Are you a registered veterinarian working in New Zealand or Australia who wants an extra challenge? Do you have a particular subject area that interests you and makes you want to learn more? And/or do you just want a few extra letters after your name? You might want to consider sitting an examination for Membership of the Australian and New Zealand College of Veterinary Scientists (ANZCVS). This is something I am currently working towards, and I just wanted to share what I have learnt so far about the Membership process.
Disclaimer: This post is designed to increase awareness of veterinary membership examinations and therefore gives details of the process from the author’s perspective. The author is in no way affiliated with the ANZCVS and details of the examination process may change – you should check out the ANZCVS website and Candidate Handbook for official information.
First things first, who can sit the exams? There are a few basic requirements, namely that you:
- Are eligible to be registered as a veterinarian in New Zealand or Australia and;
- Graduated at least 3.5 years before taking an exam.
This is fairly standard across the board. On the Application Form, they also ask you to provide your curriculum vitae and emphasise “the extent of your experience in the area in which you are applying for examination”. It does mention on the Membership Page that you should have spent at least 4 years in a full-time ‘veterinary activity’ between graduating and sitting the exam. So this is something to think about.
At this point it is also a good idea to check out the individual Subject Guidelines for additional requirements.
Choosing a Subject
So which subject are you going to sit your Membership examination in? There are a lot to choose from! They are currently divided into three categories:
- Category 1 are the subjects that are examined every year. These are the big four of: Small Animal Medicine, Small Animal Surgery, Veterinary Emergency and Critical Care, and Veterinary Radiology (Small Animal)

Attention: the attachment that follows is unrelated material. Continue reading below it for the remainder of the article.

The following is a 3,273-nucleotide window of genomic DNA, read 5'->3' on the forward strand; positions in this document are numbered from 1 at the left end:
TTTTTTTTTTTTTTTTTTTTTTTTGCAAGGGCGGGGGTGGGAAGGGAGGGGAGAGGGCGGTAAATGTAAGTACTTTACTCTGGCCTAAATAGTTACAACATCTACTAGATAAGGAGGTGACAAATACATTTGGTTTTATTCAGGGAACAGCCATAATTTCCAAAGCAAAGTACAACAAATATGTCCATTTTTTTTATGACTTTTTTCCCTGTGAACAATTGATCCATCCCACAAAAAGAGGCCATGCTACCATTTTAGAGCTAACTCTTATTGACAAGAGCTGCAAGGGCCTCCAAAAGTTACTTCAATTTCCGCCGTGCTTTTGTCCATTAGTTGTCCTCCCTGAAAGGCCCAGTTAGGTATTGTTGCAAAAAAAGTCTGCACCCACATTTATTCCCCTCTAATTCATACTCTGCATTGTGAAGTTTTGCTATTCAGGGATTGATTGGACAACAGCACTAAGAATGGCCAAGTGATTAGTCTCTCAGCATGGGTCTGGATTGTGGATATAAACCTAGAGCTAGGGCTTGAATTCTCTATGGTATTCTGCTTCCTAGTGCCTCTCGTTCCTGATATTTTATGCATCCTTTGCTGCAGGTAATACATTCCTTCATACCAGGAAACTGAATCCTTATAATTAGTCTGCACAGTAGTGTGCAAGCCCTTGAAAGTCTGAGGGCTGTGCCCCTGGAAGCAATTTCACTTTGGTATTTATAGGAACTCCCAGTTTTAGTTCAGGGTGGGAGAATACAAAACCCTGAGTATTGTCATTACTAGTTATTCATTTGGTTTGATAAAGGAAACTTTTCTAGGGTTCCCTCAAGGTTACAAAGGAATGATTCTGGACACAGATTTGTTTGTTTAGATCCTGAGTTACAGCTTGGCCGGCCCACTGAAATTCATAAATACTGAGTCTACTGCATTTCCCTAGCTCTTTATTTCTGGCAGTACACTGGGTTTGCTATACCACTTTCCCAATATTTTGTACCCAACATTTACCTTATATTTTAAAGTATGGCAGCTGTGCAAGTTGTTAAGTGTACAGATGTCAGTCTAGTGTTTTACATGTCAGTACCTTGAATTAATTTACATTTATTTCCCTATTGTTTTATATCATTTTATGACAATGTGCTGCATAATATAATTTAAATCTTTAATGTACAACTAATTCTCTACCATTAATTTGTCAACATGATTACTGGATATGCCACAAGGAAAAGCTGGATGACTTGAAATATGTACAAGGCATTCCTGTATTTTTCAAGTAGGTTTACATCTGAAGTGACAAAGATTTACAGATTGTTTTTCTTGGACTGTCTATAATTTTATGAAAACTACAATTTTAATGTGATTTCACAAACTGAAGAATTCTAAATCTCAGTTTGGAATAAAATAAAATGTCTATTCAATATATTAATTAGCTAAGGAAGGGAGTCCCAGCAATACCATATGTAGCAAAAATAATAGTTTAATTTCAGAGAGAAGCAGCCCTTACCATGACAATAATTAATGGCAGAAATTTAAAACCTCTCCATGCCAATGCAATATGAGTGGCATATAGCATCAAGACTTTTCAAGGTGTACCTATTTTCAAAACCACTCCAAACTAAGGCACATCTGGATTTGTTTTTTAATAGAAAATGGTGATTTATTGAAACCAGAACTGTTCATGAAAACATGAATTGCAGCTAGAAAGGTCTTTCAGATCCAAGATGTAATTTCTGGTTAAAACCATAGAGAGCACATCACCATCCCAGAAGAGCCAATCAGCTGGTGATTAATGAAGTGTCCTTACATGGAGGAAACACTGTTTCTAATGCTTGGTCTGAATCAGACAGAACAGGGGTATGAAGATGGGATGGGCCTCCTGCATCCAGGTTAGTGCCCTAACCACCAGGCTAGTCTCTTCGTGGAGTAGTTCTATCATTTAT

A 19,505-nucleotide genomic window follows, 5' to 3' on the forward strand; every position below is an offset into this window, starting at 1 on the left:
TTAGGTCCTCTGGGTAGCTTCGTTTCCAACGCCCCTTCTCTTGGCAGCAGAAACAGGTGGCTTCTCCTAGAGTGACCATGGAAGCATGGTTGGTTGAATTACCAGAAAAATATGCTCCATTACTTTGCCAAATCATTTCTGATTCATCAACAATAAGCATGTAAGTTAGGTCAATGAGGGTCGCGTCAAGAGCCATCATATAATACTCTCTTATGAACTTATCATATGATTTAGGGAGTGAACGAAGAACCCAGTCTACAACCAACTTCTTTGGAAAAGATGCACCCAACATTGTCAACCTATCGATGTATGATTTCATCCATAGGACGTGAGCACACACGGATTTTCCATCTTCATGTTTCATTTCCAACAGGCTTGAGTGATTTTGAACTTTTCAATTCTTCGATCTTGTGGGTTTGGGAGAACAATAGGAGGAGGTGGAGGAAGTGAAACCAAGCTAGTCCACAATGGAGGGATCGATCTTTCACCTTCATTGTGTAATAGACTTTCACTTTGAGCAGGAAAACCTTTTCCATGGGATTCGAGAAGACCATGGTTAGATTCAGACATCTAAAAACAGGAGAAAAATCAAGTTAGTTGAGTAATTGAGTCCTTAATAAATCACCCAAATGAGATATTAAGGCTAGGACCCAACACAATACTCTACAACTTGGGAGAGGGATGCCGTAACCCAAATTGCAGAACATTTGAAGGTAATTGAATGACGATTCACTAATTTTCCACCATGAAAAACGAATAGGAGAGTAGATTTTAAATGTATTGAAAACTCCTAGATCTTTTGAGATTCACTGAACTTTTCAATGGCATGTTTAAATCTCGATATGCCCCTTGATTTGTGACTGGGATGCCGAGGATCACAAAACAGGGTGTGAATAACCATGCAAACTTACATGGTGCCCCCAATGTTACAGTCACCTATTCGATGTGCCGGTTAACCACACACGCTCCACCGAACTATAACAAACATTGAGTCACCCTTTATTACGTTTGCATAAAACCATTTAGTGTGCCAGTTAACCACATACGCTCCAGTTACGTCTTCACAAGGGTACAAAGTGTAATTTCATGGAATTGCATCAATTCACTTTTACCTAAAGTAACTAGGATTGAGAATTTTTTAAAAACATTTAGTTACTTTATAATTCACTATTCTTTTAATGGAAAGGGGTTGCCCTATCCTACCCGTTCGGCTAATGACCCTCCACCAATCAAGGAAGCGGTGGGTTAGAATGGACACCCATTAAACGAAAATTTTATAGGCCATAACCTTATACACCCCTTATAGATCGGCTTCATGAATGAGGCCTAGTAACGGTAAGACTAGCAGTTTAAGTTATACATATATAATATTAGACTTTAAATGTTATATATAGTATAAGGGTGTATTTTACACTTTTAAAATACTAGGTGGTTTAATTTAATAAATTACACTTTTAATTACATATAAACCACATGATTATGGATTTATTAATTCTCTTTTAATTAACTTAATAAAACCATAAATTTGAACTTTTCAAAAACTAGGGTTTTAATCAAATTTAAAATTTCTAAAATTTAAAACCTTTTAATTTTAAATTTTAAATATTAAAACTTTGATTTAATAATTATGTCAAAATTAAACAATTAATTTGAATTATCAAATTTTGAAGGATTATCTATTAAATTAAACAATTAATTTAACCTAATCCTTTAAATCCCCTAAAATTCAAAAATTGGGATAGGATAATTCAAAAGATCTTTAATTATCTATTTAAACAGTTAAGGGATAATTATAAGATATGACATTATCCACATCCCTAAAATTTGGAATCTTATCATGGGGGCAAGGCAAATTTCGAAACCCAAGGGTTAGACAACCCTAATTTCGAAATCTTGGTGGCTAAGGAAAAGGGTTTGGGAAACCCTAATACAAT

- Category 2 are examined every second year – you will need to find out when exactly. The ‘Membership Examination 2017’ offerings are available now.
- Category 3 are no longer offered, but have been at some point in the past
When you are choosing a subject, it is a good idea to read the individual Subject Guidelines for the areas you are interested in. They tend to list the learning outcomes for the particular subject and give a list of recommended reading. Although this list is not exhaustive, it will give you a pretty good idea of what you will be studying.
It is fairly important to be interested in the study area!
Practicalities of the Examinations: where, when, and how much?
Again, check out the ‘Membership Examinations 2017’ on the website for 2017 dates and fees.
How much does it cost? The 2017 examination fee is set at A$1,323. This does not include your flights and accommodation to sit the oral and/or practical examination(s) on the Gold Coast in Australia.
Where and when do I sit it? The written examinations are sat in June and are available at various testing locations throughout New Zealand and Australia. However, the oral and/or practical examination(s) are held in June/July on the Gold Coast in Australia – it is coupled with the College Science Week.
Find out More
I have tried to hyperlink the relevant areas throughout this post, but I still recommend you:
- Visit the ANZCVS website, which has information on the Membership Page
- Check out the Candidate Handbook for more details
- Read up on the Subject Guidelines and Chapter overviews
- Think about it!
- Apply – applications have to be in early (31st October in the year before your exam)!
- Find a mentor (more about this in the Candidate Handbook) and download Sample Examination Papers
- Talk to people! I cannot over-stress the importance of this. As I mentioned, the subject guidelines are not exhaustive and may be a little overwhelming. I highly recommend finding someone that has successfully sat the same examination so that you can pick their brain for tips and tricks.
I have found going to veterinary conferences (e.g. AVA, NZVA, and College Science Week) really helpful. There’s tonnes of awesome people to meet and a lot of good study material is presented in the relevant stream(s) for your subject. You could even meet your examiners there!
That is probably enough information to get you started. If you have any comments or questions, please get in touch.